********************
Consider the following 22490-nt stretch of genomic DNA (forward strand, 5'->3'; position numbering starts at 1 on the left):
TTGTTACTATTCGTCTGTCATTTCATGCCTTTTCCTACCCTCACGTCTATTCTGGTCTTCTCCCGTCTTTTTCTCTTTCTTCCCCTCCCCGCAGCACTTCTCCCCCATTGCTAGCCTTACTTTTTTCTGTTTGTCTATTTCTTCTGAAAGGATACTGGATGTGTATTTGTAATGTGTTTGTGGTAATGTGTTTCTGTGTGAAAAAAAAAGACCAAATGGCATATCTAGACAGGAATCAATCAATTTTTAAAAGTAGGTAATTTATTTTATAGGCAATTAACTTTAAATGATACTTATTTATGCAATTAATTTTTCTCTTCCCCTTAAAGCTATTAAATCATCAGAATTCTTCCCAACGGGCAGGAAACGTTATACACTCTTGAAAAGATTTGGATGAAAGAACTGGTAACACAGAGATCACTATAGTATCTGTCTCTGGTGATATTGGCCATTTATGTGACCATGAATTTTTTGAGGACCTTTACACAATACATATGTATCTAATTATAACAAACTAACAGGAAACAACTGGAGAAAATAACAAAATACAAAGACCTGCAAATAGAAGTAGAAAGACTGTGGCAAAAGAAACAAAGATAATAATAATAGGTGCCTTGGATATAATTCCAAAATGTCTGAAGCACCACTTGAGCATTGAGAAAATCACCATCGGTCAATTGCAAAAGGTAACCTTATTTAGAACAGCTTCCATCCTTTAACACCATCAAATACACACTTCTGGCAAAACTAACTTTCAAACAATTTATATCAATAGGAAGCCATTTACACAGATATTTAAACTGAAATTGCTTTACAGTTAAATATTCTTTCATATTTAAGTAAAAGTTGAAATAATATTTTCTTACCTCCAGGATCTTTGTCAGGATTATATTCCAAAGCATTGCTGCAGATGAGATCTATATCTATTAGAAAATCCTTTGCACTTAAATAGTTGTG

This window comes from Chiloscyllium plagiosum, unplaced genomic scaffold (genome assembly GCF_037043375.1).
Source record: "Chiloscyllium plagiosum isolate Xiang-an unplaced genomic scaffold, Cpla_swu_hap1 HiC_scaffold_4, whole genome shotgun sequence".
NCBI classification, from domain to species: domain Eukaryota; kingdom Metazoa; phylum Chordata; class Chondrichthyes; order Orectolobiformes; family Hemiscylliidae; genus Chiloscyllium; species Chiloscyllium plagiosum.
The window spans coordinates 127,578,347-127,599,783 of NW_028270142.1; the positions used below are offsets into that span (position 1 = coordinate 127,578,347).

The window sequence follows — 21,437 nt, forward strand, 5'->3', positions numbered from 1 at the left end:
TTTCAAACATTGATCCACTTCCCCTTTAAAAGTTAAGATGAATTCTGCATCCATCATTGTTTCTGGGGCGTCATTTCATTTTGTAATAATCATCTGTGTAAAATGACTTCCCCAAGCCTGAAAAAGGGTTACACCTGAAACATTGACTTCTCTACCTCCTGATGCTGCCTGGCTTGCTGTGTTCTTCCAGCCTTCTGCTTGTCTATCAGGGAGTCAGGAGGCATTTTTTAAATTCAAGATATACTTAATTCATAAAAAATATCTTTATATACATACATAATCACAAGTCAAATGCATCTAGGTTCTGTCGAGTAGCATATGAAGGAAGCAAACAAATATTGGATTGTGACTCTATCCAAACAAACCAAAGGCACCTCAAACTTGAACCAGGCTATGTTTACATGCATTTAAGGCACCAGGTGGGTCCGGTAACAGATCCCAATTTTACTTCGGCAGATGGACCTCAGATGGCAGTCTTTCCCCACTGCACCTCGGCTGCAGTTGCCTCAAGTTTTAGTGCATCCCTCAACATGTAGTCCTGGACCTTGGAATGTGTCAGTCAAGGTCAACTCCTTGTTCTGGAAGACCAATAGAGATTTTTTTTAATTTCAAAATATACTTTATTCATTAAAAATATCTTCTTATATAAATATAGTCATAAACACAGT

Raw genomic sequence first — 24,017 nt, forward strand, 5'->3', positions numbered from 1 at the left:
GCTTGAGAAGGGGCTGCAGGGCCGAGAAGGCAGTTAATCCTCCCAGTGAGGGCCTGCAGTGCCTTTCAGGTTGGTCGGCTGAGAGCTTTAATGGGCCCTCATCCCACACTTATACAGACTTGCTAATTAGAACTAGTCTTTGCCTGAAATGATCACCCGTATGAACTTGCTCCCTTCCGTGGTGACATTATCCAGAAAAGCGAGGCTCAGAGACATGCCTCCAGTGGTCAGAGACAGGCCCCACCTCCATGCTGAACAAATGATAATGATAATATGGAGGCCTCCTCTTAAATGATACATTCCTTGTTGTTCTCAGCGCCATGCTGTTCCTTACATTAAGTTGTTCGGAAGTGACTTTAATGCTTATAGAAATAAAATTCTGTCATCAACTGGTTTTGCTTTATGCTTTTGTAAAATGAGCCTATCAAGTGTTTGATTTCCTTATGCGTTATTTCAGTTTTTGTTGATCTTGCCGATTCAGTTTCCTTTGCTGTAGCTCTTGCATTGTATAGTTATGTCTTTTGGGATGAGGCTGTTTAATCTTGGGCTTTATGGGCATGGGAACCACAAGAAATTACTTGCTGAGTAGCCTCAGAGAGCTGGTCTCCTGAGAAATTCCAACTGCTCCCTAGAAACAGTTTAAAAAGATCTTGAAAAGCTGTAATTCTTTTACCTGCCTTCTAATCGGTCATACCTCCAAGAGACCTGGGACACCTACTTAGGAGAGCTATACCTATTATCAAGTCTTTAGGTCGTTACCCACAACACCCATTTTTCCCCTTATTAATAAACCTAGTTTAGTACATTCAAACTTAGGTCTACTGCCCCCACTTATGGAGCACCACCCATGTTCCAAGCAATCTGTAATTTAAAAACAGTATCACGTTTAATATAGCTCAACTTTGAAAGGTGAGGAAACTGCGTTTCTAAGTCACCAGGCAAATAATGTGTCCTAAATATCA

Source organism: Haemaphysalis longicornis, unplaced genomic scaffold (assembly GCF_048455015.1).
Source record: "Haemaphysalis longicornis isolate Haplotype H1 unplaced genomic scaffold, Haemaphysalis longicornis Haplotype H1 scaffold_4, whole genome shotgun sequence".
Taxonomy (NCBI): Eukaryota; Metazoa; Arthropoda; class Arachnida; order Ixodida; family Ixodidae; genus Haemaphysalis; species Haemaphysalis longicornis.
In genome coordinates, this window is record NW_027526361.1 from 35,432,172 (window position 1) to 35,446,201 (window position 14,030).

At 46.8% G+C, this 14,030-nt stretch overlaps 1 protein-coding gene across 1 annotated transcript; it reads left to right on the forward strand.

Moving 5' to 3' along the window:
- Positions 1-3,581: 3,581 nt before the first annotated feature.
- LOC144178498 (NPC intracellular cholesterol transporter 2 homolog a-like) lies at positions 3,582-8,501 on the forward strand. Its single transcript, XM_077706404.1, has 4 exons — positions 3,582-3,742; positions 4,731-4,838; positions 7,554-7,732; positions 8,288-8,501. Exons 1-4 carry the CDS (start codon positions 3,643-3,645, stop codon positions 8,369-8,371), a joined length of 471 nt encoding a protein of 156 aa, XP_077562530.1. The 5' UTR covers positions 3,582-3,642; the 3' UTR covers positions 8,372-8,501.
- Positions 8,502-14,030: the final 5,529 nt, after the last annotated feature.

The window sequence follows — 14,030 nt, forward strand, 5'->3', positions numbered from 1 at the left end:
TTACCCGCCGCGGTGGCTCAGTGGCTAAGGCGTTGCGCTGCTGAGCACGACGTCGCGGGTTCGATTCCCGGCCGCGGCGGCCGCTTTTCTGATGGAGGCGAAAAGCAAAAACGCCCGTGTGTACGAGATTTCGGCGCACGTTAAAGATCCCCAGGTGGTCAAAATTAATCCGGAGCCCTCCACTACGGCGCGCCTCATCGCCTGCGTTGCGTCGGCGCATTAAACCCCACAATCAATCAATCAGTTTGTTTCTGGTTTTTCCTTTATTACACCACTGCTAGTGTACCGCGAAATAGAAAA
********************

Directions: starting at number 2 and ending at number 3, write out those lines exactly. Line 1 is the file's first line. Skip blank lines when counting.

TTGTTACTATTCGTCTGTCATTTCATGCCTTTTCCTACCCTCACGTCTATTCTGGTCTTCTCCCGTCTTTTTCTCTTTCTTCCCCTCCCCGCAGCACTTCTCCCCCATTGCTAGCCTTACTTTTTTCTGTTTGTCTATTTCTTCTGAAAGGATACTGGATGTGTATTTGTAATGTGTTTGTGGTAATGTGTTTCTGTGTGAAAAAAAAAGACCAAATGGCATATCTAGACAGGAATCAATCAATTTTTAAAAGTAGGTAATTTATTTTATAGGCAATTAACTTTAAATGATACTTATTTATGCAATTAATTTTTCTCTTCCCCTTAAAGCTATTAAATCATCAGAATTCTTCCCAACGGGCAGGAAACGTTATACACTCTTGAAAAGATTTGGATGAAAGAACTGGTAACACAGAGATCACTATAGTATCTGTCTCTGGTGATATTGGCCATTTATGTGACCATGAATTTTTTGAGGACCTTTACACAATACATATGTATCTAATTATAACAAACTAACAGGAAACAACTGGAGAAAATAACAAAATACAAAGACCTGCAAATAGAAGTAGAAAGACTGTGGCAAAAGAAACAAAGATAATAATAATAGGTGCCTTGGATATAATTCCAAAATGTCTGAAGCACCACTTGAGCATTGAGAAAATCACCATCGGTCAATTGCAAAAGGTAACCTTATTTAGAACAGCTTCCATCCTTTAACACCATCAAATACACACTTCTGGCAAAACTAACTTTCAAACAATTTATATCAATAGGAAGCCATTTACACAGATATTTAAACTGAAATTGCTTTACAGTTAAATATTCTTTCATATTTAAGTAAAAGTTGAAATAATATTTTCTTACCTCCAGGATCTTTGTCAGGATTATATTCCAAAGCATTGCTGCAGATGAGATCTATATCTATTAGAAAATCCTTTGCACTTAAATAGTTGTG

This window comes from Chiloscyllium plagiosum, unplaced genomic scaffold (genome assembly GCF_037043375.1).